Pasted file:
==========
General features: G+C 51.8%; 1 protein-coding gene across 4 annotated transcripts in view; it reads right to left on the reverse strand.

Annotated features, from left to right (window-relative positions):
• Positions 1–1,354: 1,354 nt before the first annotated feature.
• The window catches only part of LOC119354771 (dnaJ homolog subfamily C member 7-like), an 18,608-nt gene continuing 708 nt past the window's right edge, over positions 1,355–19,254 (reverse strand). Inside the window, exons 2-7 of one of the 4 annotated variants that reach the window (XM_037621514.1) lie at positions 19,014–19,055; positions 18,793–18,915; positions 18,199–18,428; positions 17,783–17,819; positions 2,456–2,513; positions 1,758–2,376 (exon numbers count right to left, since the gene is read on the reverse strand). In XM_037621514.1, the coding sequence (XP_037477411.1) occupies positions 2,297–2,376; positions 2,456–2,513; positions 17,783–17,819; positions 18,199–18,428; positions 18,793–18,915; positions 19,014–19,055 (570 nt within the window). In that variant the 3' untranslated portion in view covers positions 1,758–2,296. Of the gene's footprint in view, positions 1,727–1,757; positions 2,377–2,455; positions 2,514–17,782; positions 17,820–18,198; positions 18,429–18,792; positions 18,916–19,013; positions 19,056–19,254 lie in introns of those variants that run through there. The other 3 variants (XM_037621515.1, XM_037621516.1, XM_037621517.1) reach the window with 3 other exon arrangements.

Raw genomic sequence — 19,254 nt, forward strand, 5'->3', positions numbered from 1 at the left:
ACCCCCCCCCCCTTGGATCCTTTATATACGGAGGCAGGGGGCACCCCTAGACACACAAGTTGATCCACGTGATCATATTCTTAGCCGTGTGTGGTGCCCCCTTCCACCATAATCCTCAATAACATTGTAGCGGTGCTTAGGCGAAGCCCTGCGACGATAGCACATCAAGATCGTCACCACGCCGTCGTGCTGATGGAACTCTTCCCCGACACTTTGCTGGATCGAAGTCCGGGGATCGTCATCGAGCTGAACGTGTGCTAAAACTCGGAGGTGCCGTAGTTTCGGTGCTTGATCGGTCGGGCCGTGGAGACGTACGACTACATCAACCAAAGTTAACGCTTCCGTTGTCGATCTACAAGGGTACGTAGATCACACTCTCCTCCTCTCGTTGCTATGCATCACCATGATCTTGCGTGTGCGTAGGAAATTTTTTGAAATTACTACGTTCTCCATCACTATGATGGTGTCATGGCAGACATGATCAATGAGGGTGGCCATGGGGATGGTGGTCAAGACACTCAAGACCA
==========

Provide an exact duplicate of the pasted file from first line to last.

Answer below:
General features: G+C 51.8%; 1 protein-coding gene across 4 annotated transcripts in view; it reads right to left on the reverse strand.

Annotated features, from left to right (window-relative positions):
• Positions 1–1,354: 1,354 nt before the first annotated feature.
• The window catches only part of LOC119354771 (dnaJ homolog subfamily C member 7-like), an 18,608-nt gene continuing 708 nt past the window's right edge, over positions 1,355–19,254 (reverse strand). Inside the window, exons 2-7 of one of the 4 annotated variants that reach the window (XM_037621514.1) lie at positions 19,014–19,055; positions 18,793–18,915; positions 18,199–18,428; positions 17,783–17,819; positions 2,456–2,513; positions 1,758–2,376 (exon numbers count right to left, since the gene is read on the reverse strand). In XM_037621514.1, the coding sequence (XP_037477411.1) occupies positions 2,297–2,376; positions 2,456–2,513; positions 17,783–17,819; positions 18,199–18,428; positions 18,793–18,915; positions 19,014–19,055 (570 nt within the window). In that variant the 3' untranslated portion in view covers positions 1,758–2,296. Of the gene's footprint in view, positions 1,727–1,757; positions 2,377–2,455; positions 2,514–17,782; positions 17,820–18,198; positions 18,429–18,792; positions 18,916–19,013; positions 19,056–19,254 lie in introns of those variants that run through there. The other 3 variants (XM_037621515.1, XM_037621516.1, XM_037621517.1) reach the window with 3 other exon arrangements.

Raw genomic sequence — 19,254 nt, forward strand, 5'->3', positions numbered from 1 at the left:
ACCCCCCCCCCCTTGGATCCTTTATATACGGAGGCAGGGGGCACCCCTAGACACACAAGTTGATCCACGTGATCATATTCTTAGCCGTGTGTGGTGCCCCCTTCCACCATAATCCTCAATAACATTGTAGCGGTGCTTAGGCGAAGCCCTGCGACGATAGCACATCAAGATCGTCACCACGCCGTCGTGCTGATGGAACTCTTCCCCGACACTTTGCTGGATCGAAGTCCGGGGATCGTCATCGAGCTGAACGTGTGCTAAAACTCGGAGGTGCCGTAGTTTCGGTGCTTGATCGGTCGGGCCGTGGAGACGTACGACTACATCAACCAAAGTTAACGCTTCCGTTGTCGATCTACAAGGGTACGTAGATCACACTCTCCTCCTCTCGTTGCTATGCATCACCATGATCTTGCGTGTGCGTAGGAAATTTTTTGAAATTACTACGTTCTCCATCACTATGATGGTGTCATGGCAGACATGATCAATGAGGGTGGCCATGGGGATGGTGGTCAAGACACTCAAGACCA